For a complex of 162 hectares, it is impossible to see everything in Angkor Wat in a day. Much less in 5 hours – the only time we have to spare. If you want to know how big 162 hectares is, think of a rugby or american football field. That’s about 1 hectare. Okay, you’re doing good. Multiply by 162.
So, since the size is impossibly huge for a day, most tours are divided into small and grand tour. I will explain that in a bit. The tickets also varies from 1 day pass, to 7 days.
First, let me show you the small tour, which we did one February afternoon. We were expecting to be in Siem Reap by 9am. But a lot of unfortunate events happened from Bangkok, which I will share in a separate post. Thus, the shortened trip in Angkor Wat.
Second, a few things you need to remember:
- Negotiate the tuktuk fee. Mostly it’s $15 for up to 4 people. If you want the sunrise tour at 430am, add a little and maybe make it $20. I know a couple of friends who take Angkor tours and they speak good english so you won’t have to worry about language barrier problems. Alann can be contacted at 0973143231 while Sochea’s number is (+855)81880098
- You could also rent a bike or scooter. Please only do this if you’re confident about your driving skills, have had consistently good cardio exercises and you know what to do if something breaks down. You don’t want to get to the next temple too tired.
- Light clothes, but not too revealing. Bring a hat as it can get really hot.
- Your tuktuk driver will provide you with cold water – rehydrate.
- If you plan to get the 3-day pass, break down the temples so you don’t get the “temple fatigue”
- If you plan to catch the sunrise, I suggest you stay at a hotel near the temple. It gives you time to go back and have breakfast after the sunrise. Nobody gets up at 4 to prepare a guest’s breakfast right? And you need the free breakfast, you’d have a long day. I suggest Bloom Garden. Cozy and very friendly staff. They have a pool for your evening cool down too.
The small circuit usually has Ta Prohm, Bayon Temple and Angkor Thom and Angkor Wat. If you have more time, you can also stop by more of the little, less crowded temples.
The entrance fee has recently increased from $20 a day to $37. It almost doubled and most non-first time visitors were discouraged, but not Mary. She’s bent on going to Angkor despite all the bad things we’ve heard and experienced on our way from Bangkok.
The 3-day pass used to be $40 but it’s now $62 and the 7-day pass was $60 and it’s now $72.
While the entire Angkor Wat complex was originally built as a Hindu temple to the god Vishnu, later centuries have seen Buddhist influences. This explains why Indonesia’s Borobudur remains to be the largest Buddhist monument in the world.
This temple is famous for the huge (Tetrameles) trees that have grown through the temple ruins. Like most temples in Angkor, it faces the east but is largely flat in structure so less stairs. It has carvings and the roots of trees can sometimes play with one’s imagination.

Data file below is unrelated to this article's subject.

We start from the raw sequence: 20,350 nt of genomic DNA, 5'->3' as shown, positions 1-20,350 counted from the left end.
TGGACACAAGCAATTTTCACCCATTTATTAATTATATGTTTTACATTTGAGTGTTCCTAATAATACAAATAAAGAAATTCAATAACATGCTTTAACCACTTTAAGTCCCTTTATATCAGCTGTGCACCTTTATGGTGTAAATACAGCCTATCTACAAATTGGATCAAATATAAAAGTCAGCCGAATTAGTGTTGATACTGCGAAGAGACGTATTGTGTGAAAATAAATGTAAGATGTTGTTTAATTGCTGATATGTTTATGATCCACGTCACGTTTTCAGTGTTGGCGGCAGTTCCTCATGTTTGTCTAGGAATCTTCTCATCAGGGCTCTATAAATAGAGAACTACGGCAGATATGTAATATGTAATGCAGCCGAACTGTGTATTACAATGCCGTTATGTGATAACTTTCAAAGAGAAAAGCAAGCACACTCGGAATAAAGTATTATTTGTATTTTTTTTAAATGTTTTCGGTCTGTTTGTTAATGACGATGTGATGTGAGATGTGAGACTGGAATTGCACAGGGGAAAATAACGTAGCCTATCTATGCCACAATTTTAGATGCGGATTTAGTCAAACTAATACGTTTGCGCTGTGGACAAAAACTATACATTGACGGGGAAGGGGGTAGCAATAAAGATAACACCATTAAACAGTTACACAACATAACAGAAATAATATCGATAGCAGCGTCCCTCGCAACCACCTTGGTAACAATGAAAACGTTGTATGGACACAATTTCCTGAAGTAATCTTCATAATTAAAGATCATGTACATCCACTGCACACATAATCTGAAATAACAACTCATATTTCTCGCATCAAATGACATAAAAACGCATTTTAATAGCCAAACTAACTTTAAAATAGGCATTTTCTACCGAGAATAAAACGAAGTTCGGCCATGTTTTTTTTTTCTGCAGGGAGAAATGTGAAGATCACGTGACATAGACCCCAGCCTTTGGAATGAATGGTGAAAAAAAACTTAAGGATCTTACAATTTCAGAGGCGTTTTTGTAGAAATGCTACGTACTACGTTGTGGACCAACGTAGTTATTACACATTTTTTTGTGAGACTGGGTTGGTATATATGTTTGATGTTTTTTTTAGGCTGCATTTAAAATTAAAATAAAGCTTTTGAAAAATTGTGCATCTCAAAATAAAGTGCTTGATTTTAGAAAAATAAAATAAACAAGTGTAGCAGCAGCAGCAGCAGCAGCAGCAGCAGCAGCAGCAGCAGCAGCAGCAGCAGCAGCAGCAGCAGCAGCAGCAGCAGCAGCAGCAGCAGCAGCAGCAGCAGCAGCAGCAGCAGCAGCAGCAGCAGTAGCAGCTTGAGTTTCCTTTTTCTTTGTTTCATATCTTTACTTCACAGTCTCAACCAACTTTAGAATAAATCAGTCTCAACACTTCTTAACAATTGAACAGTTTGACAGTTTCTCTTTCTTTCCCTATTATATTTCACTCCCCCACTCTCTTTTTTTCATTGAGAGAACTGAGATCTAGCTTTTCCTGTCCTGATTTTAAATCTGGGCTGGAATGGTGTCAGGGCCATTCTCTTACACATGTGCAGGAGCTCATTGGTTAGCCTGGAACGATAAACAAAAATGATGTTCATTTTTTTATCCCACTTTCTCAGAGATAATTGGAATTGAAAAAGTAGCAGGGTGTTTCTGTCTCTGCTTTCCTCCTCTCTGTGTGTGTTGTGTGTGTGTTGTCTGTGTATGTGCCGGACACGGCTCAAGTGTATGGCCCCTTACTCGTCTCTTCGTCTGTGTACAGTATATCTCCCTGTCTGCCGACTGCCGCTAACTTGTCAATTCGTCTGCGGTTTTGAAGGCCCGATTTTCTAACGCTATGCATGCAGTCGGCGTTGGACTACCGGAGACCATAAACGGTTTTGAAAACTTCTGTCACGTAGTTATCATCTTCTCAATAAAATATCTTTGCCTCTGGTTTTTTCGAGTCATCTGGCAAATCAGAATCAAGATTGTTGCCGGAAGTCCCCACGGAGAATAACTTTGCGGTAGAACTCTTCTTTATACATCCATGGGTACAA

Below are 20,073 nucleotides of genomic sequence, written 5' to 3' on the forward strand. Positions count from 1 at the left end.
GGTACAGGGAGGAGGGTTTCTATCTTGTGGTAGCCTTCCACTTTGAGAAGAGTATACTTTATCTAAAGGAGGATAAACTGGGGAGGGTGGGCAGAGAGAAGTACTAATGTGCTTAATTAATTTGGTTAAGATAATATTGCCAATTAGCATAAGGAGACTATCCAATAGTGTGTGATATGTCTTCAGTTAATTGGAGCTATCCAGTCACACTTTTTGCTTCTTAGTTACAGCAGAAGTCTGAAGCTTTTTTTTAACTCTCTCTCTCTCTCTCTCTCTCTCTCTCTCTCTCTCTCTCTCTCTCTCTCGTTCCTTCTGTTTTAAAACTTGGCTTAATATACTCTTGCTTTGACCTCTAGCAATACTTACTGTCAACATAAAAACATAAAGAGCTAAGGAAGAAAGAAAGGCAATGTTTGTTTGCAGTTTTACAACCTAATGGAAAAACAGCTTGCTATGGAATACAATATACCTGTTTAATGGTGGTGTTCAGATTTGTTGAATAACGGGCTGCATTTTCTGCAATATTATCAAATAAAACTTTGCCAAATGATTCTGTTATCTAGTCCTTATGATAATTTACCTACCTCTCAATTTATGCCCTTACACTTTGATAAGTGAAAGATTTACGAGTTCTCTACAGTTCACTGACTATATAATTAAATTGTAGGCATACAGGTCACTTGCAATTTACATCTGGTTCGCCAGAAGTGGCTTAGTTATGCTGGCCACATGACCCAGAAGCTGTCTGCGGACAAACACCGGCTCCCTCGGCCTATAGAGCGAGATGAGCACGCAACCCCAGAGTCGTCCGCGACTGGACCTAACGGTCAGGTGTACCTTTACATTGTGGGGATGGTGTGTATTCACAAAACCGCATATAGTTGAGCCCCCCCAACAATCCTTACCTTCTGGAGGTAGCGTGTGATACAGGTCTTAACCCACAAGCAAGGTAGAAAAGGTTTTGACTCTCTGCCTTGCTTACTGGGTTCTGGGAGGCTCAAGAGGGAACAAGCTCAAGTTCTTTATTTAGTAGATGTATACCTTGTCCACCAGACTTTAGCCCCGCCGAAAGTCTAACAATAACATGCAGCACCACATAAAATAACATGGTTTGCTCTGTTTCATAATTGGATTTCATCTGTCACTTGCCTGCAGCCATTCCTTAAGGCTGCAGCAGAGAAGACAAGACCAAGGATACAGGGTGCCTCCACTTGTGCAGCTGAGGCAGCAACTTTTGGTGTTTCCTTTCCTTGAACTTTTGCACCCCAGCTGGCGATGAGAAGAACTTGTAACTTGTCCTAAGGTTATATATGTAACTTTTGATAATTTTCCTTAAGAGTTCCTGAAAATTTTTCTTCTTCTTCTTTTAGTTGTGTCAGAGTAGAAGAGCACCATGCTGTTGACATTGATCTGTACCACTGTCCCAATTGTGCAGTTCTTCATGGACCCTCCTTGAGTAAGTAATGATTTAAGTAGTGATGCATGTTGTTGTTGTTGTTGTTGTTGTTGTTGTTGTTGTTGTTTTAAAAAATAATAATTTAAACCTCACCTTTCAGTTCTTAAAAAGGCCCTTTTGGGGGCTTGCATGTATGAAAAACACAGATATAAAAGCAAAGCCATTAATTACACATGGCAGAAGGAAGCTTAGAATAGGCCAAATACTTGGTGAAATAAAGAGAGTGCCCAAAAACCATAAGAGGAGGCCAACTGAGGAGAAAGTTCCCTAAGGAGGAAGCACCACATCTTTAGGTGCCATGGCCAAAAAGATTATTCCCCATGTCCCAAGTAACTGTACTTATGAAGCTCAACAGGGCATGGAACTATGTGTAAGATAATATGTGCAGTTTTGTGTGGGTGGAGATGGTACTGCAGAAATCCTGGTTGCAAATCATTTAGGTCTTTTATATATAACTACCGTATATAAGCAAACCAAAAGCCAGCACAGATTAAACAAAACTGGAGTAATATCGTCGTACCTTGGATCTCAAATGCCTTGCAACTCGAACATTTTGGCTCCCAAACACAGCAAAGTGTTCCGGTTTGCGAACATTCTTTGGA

When there are too many tourists, it may take an hour to get a clean shot of its temples without anyone making it in your backdrop. But for Mary, she likes taking pictures with people in it because it becomes more realistic with different emotions caught in a frame.
ANGKOR THOM AND BAYON TEMPLE
You’ve probably seen photos of this temple on the internet before you realized it’s called Bayon because of the many smiling faces on the temple’s wall. It is being conserved by the Japanese Government Team for the Conservation of Angkor (JSA) and it describes Bayon as “the most striking expression of baroque style of Khmer architecture.
This was the last temple built in the Angkor complex and is primarily Mahayana Buddhist dedicated to Buddha.
The outer gallery has a rich catalog of bas reliefs that anyone can marvel at and take pictures of.
The terraces show the many faces of the bodhisattva (Lord who looks down) who embodies the compassion of all Buddhas.
For starters, why is Indian literature very evident in Cambodia? I heard one Caucasian ask a local tour guide. I wanted to answer but that would be rude, right? India has influence not only in Cambodia, but in the other SE countries like Burma (Myanmar), Laos, Vietnam and parts of Malaysia.
That’s why it’s called IndoChina because this land mass is bound by India and China, and have largely controlled and influenced the “states” in the early centuries.
A massive, unfinished mountain-like temple made of sand stone. If only we had more time to climb its steep steps, it would be a real breath-taker!
This temple is the only one facing the west (sunset) as it is used for burial purposes. Any temple associated to death faces the west while all the other temples face the east. This is also why Angkor Wat is famous for the sunrise behind it.
The sunset is also spectacular and but crowded.
There is a causeway leading to the temple, a moat to the right side and an outer gate with a bigger moat. It has a restored headless lion and a restored head of a naga will greet you before you ascend the steps to the balustrades.
The best photos of the Angkor is when it is reflected on the moat so even if there were people around, we tried to squeeze in so we could snap a few.
Inside the Angkor, there are more places to take pictures of, the only question is, how much time did we have? It was dusk and we had to leave the place. But part of hearts stayed there. For good.
Checking Angkor Wat off the bucket list is not only satisfying, it is also a story worth retelling no matter how many times your friends ask you the same question, “so, how was it?”.
If I were you, you won’t miss it when you do your own Indochina trip. Good luck.